Early-state damage detection, characterization, and evolution using high-resolution computed tomography

dc.contributor.advisor Joseph Gray
dc.contributor.advisor Thomas Rudolphi
dc.contributor.author Grandin, Robert
dc.contributor.department Aerospace Engineering
dc.date 2018-08-11T10:23:31.000
dc.date.accessioned 2020-06-30T02:53:31Z
dc.date.available 2020-06-30T02:53:31Z
dc.date.copyright Wed Jan 01 00:00:00 UTC 2014
dc.date.embargo 2015-07-30
dc.date.issued 2014-01-01
dc.description.abstract <p>Safely using materials in high performance applications requires adequately understanding the mechanisms which control the nucleation and evolution of damage. Most of a material's operational life is spent in a state with noncritical damage, and, for example in metals only a small portion of its life falls within the classical Paris Law regime of crack growth. Developing proper structural health and prognosis models requires understanding the behavior of damage in these early stages within the material's life, and this early-stage</p> <p>damage occurs on length scales at which the material may be considered ``granular'' in the sense that the discrete regions which comprise the whole are large enough to require special consideration.</p> <p>Material performance depends upon the characteristics of the granules themselves as well as the interfaces between granules. As a result, properly studying early-stage damage in complex, granular materials requires a means to characterize changes in the granules and interfaces. The granular-scale can range from tenths of microns in ceramics, to single microns in fiber-reinforced composites, to tens of millimeters in concrete. The difficulty of direct-study is often overcome by exhaustive testing of macro-scale damage caused by gross material loads and abuse. Such testing, for example optical or electron microscopy, destructive and further, is costly when used to study the evolution of damage within a material and often limits the study to a few snapshots. New developments in high-resolution computed tomography (HRCT) provide the necessary spatial resolution to directly image the granule length-scale of many materials. Successful application of HRCT with fiber-reinforced composites, however, requires extending the HRCT performance beyond current limits. This dissertation will discuss improvements made in the field of CT reconstruction which enable resolutions to be pushed to the point of being able to image the fiber-scale damage structures and the application of this new capability to the study of</p> <p>early-stage damage.</p>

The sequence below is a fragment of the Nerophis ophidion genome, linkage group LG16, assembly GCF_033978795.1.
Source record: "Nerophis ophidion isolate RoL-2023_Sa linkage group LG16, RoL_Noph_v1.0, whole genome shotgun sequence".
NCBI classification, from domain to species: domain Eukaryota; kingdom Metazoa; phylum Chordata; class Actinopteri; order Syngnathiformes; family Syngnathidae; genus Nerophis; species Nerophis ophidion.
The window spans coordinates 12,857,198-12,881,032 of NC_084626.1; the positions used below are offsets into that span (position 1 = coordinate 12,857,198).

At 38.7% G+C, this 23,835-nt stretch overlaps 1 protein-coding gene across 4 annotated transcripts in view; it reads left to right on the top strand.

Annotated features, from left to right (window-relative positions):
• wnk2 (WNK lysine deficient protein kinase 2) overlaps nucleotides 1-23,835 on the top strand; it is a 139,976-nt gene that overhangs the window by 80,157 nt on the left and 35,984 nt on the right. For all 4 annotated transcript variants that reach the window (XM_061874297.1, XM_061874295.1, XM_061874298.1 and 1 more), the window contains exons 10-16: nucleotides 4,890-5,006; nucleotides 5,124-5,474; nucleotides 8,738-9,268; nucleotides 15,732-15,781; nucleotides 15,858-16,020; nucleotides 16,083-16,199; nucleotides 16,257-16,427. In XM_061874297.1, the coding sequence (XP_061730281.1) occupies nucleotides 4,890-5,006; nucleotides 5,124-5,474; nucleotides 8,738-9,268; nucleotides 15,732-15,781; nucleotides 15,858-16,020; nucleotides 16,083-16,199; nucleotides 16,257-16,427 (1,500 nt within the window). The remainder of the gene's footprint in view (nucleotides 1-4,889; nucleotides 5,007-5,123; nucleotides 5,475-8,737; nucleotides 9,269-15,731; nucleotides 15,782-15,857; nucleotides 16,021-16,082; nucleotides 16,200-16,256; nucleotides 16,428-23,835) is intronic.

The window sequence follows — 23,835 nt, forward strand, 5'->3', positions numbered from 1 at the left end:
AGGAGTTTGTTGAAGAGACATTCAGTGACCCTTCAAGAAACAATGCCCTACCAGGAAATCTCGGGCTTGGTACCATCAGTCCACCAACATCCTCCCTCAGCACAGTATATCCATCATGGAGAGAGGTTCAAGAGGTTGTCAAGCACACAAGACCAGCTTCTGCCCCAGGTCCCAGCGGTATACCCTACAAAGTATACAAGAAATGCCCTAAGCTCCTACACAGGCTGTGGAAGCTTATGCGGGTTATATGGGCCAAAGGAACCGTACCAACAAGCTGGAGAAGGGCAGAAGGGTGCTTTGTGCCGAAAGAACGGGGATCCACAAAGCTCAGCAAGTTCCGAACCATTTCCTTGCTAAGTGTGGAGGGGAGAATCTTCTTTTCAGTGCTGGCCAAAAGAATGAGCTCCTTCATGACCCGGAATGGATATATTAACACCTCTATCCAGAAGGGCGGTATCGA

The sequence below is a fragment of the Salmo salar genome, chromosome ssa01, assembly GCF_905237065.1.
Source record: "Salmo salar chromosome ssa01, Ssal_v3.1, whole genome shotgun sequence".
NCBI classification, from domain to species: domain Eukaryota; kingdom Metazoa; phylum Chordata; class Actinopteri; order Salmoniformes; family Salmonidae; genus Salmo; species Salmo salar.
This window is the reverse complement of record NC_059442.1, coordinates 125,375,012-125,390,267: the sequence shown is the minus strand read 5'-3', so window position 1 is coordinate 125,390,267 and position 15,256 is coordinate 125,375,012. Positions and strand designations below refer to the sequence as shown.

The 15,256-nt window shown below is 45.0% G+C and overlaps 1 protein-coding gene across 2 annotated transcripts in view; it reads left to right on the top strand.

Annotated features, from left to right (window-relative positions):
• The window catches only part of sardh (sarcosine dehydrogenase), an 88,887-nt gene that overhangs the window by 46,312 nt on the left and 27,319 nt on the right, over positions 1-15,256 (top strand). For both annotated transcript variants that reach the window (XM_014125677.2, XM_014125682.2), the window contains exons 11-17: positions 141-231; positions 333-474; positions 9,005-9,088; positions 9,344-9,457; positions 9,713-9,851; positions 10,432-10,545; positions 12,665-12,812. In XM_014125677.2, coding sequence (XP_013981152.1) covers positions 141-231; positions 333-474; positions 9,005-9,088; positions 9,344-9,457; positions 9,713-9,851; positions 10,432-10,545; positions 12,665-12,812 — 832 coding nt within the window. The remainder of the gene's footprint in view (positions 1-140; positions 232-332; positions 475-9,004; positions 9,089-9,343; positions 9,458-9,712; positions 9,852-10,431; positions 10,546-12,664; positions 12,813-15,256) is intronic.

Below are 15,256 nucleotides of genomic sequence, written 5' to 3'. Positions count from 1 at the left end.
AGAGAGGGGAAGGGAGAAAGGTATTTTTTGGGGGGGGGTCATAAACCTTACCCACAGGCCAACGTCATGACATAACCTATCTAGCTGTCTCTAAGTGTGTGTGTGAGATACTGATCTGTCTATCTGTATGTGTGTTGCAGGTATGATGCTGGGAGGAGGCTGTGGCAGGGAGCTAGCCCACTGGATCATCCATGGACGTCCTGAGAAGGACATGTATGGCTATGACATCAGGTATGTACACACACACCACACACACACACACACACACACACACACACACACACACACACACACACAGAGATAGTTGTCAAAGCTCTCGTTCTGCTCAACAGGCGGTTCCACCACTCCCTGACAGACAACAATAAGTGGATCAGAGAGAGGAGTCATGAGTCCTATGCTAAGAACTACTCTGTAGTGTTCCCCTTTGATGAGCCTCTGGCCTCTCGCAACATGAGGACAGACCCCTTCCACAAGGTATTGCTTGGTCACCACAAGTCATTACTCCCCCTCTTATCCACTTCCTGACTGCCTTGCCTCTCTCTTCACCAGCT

dc.format.mimetype application/pdf
dc.identifier archive/lib.dr.iastate.edu/etd/13980/
dc.identifier.articleid 4987
dc.identifier.contextkey 6199706
dc.identifier.doi https://doi.org/10.31274/etd-180810-3537
dc.identifier.s3bucket isulib-bepress-aws-west
dc.identifier.submissionpath etd/13980
dc.identifier.uri https://dr.lib.iastate.edu/handle/20.500.12876/28167
dc.language.iso en
dc.source.bitstream archive/lib.dr.iastate.edu/etd/13980/Grandin_iastate_0097E_14394.pdf|||Fri Jan 14 20:05:14 UTC 2022
dc.subject.disciplines Engineering
dc.subject.disciplines Mechanics of Materials
dc.subject.keywords computed tomography
dc.subject.keywords damage characterization
dc.subject.keywords damage evolution
dc.subject.keywords fiber reinforced composites
dc.subject.keywords GPU computing
dc.subject.keywords high-resolution computed tomography
dc.title Early-state damage detection, characterization, and evolution using high-resolution computed tomography
dc.type article
dc.type.genre dissertation
dspace.entity.type Publication
relation.isAuthorOfPublication 0619cddc-8e05-4b46-8f4e-6e3f90dd2e2a
relation.isOrgUnitOfPublication 047b23ca-7bd7-4194-b084-c4181d33d95d
thesis.degree.level dissertation
thesis.degree.name Doctor of Philosophy
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